By Cindi Howson Sapphire this year was all about simplicity, the cloud, and millenials. That's the message that CEO Bill McDermott wanted to drive home in his keynote. BI, meanwhile, took a back stage to HANA and Cloud announcements. At SAP, all roads lead to HANA, whether for BI or for transaction processing, on-premises or in the cloud. HANA is just three years old, and as an in-memory appliance, SAP has rapidly seeded the market with developers, fostered its partner network, and introduced new products that leverage the speed of in-memory. Customer Norwegian Cruise Lines spoke of how HANA allowed them to better analyze their data, faster than a previous data warehouse, and saving $700 million annually. Most interesting to me is how Norwegian Cruise Lines hadn't used anything from SAP before HANA, a proof point that HANA is not only for big ERP customers. The NFL with its fantasy football app is leveraging HANA, mobile, predictive, and Lumira to support its millions of fans, a customer base of millions and growing in the 25% to 50% range annually. Seoul University Hospital reduced its query time from hours to seconds, with a 147% return on investment in HANA. More importantly, CIO Dr. Hwang, said HANA allows them to analyze comments that were never before accessible. While all the news with HANA seemed positively glowing, news on the leadership and BI front in particular was a bit more fractured. Last month, CTO Vishal Sikka abruptly resigned, amid speculation that he was frustrated the position of CEO was not in his future. In the BI space, two key people with Adam Binnie and Jason Rose also recently moved on. Insiders say the timing is coincidental. Outsiders worry about the impact on the BI roadmap for a product line that is one of the most complex in the industry. McDermott's vision for simplicity has a long way to go in BI. Jayne Landry, newly appointed General Manager of BI and taking over from Binnie, outlined the BI roadmap. She conceded that for most BI segments, there are two, sometimes three, products (visual discovery includes Explorer and Lumira; dashboards includes Design Studio and Dashboards a.k.a. Xcelsius). The vision to simplify the product line was clear; the execution of how and when to get there was anything but. Dashboard users were assured there would eventually be a migration utility to Design Studio, the strategic product, and in the interim, were told to check out a product from partner APOS. Landry conceded that killing Desktop Intelligence was a mistake. At issue is how to support existing investments, while focusing resources on moving forward. In empathy for SAP, who could have predicted that Apple would kill Flash, a technology on which Dashboards is based? Long-time customers have been rightfully worried that SAP cares more about newer products HANA and Lumira than about the mature and broadly deployed SAP BusinessObjects. Judging from the headlines and excitement around these newer products, they might be right to worry. However, Landry shared a pie chart describing the company's three areas of analytics: enterprise BI, agile analytics, advanced analytics.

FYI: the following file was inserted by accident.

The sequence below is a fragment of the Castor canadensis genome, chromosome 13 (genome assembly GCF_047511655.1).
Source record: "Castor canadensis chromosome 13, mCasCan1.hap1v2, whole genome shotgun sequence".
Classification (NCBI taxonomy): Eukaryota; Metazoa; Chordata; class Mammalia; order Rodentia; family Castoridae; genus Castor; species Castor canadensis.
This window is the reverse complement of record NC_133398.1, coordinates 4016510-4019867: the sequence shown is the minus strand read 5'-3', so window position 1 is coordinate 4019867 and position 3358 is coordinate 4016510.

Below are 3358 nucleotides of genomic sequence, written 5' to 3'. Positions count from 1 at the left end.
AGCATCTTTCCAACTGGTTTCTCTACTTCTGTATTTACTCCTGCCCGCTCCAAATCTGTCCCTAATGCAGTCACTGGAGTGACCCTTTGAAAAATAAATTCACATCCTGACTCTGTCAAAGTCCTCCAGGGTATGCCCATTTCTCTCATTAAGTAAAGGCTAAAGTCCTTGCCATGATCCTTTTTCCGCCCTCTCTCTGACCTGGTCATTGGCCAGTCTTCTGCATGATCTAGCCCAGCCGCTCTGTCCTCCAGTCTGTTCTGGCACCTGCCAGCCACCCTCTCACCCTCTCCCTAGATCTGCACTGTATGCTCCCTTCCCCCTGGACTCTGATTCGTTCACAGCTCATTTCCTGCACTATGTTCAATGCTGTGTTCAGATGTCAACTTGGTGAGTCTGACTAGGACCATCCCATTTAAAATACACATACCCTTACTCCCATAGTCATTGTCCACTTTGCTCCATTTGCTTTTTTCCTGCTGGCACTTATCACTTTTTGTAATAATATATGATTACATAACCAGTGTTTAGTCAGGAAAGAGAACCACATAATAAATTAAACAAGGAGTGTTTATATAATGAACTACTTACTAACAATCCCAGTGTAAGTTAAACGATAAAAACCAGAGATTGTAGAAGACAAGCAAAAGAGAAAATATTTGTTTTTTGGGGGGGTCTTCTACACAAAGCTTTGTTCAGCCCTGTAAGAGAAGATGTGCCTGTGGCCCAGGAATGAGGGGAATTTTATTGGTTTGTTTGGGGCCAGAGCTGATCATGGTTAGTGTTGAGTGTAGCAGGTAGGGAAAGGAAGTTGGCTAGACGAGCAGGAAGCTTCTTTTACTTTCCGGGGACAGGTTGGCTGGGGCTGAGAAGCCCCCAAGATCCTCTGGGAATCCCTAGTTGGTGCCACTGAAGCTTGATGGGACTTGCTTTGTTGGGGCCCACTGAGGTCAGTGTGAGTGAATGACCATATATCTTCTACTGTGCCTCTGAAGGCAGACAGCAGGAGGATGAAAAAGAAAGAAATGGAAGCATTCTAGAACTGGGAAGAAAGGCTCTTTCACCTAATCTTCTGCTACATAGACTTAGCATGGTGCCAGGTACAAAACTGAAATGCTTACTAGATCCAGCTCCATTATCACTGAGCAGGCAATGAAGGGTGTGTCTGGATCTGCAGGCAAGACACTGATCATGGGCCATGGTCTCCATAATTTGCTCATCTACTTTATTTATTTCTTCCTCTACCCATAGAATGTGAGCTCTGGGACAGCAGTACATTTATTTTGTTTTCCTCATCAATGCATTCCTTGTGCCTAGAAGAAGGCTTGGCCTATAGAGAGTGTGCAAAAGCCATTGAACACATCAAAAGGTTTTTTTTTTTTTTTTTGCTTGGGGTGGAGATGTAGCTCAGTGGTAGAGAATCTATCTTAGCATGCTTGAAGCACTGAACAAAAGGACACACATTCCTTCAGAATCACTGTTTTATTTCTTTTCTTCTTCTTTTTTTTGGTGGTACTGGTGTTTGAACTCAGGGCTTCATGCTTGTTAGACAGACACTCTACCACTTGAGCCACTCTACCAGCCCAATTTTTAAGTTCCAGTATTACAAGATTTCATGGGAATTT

Enterprise BI then is clearly getting the lion's share of development resources, but is indeed on a slower release cycle. Speaker Ty Miller, Senior Director of BI, likened Lumira to the shiny new Tesla—innovative engineering, new technology, disruptive— while the BI Platform is like the tried-and-true Porsche. It's an apt analogy. It would seem then that it's not that SAP cares more about Lumira, but rather, that there's more frequent news as it's on such a rapid release cycle. To that end, the noteworthy new features in version 17 (due out this month) includes (refer to BIScorecard.com for a detailed review):
|Category||Main Products||Developers||Release Cycle|
|Enterprise BI||SAP BusinessObjectsCrystal ReportsDashboards Design Studio||600||6 to 12 months|
|Agile Analytics||LumiraExplorer||200||6 to 8 weeks|
|Advanced Analytics||Infinite Insight (KXEN)Predictive Analysis||100|
- InfoGraphics, an evolution to Stories that combines visualizations, with text and images, and a greater degree of formatting
- Direct connect to on-premises HANA and BW data from Lumira Cloud